By Jennifer Ewen
One of the most important part of studying for the NREMT certification and psychomotor practical skills exams is memorization. EMT students are faced with a lot of facts and procedures that they need to memorize in order to be successful in the course. When you start studying, first you need to know what kind of learner you are: auditory (listening), visual (reading), or kinesthetic (doing). Many people are a combination of more than one type. If you’re an auditory learner, you’ll learn best by working with a partner and going over skills and facts out loud, or recording yourself explaining things and listening to the recording. Visual learners will do well studying directly from the textbook or skills sheets. Kinesthetic learners need hands-on physical work to memorize, such as miming skills as they study and writing down key concepts.
As you’re memorizing, use tools such as repetition (repeating things over and over until they’re stuck in your mind), flashcards (particularly for visual learners), creating acronyms or word associations to trigger your memory, rewriting facts from your textbook or skills sheet on separate paper, or while exercising - put your notes up on the treadmill and go over them while you walk or jog. Even just the act of writing notes helps move content from short-term memory into long-term memory. The best way to know if you’re understanding (and memorizing) is to be able to explain it to someone else or write it down without using any sources.
It’s helpful to study in an environment that will be similar to your testing environment - your brain will retain the information better when it’s trained in a similar environment as the exam. For instance, skills testing is usually a little more noisy since it’s verbal testing, so consider studying for it in a noisier place. The written exams will be in a quiet environment, so study in a quiet, calm setting. Don’t use your phone or have the TV on - that creates a different environment than the one you’ll be in during testing.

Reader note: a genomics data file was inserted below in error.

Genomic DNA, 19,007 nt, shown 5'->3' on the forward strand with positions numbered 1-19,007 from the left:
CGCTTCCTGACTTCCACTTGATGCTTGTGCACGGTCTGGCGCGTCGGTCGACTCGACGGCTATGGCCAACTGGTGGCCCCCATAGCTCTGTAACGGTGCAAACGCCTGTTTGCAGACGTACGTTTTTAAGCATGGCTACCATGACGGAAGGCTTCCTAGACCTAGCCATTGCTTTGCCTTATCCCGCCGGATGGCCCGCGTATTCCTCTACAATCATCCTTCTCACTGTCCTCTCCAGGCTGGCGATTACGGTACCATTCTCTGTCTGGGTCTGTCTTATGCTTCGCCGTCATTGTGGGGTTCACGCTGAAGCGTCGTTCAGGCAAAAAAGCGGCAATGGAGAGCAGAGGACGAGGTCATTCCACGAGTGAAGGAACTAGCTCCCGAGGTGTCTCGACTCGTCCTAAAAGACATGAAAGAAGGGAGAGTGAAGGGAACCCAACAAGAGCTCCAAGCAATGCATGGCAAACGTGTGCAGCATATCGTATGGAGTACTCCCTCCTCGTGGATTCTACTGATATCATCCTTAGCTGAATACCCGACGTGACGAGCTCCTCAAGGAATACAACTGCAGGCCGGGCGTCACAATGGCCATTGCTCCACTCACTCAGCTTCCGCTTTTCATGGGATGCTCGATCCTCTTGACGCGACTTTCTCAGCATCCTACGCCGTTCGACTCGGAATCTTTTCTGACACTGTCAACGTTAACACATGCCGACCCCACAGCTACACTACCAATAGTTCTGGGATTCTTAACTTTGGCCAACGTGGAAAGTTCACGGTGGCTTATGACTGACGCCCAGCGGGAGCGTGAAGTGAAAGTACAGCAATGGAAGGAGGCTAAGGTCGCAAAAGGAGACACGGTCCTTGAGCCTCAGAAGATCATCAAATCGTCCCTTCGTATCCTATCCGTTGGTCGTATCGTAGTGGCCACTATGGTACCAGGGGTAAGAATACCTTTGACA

If you’re feeling anxious while you’re studying, be sure to take deep breaths. After you take a deep breath, look at your notes or listen to a recording of the information. This will train your brain that as soon as you calm down, the information will be ready for you. Then during the exam, when you take a deep breath, you’ll remember that information. The most important part of memorizing and test-taking is staying calm - breathe deeply and tell yourself you will remember everything!
To recap, memorization techniques include:
- Repeat steps and concepts over and over
- Create flashcards
- Use acronyms or word associations
- Rewrite facts and steps on separate paper (physically writing it is better than typing)
- Explain the material to someone else without using your notes
- Study in an environment that is similar to your testing environment
- Keep away distractions like the TV and use dedicated time to study
- Focus on your breathing during studying and test taking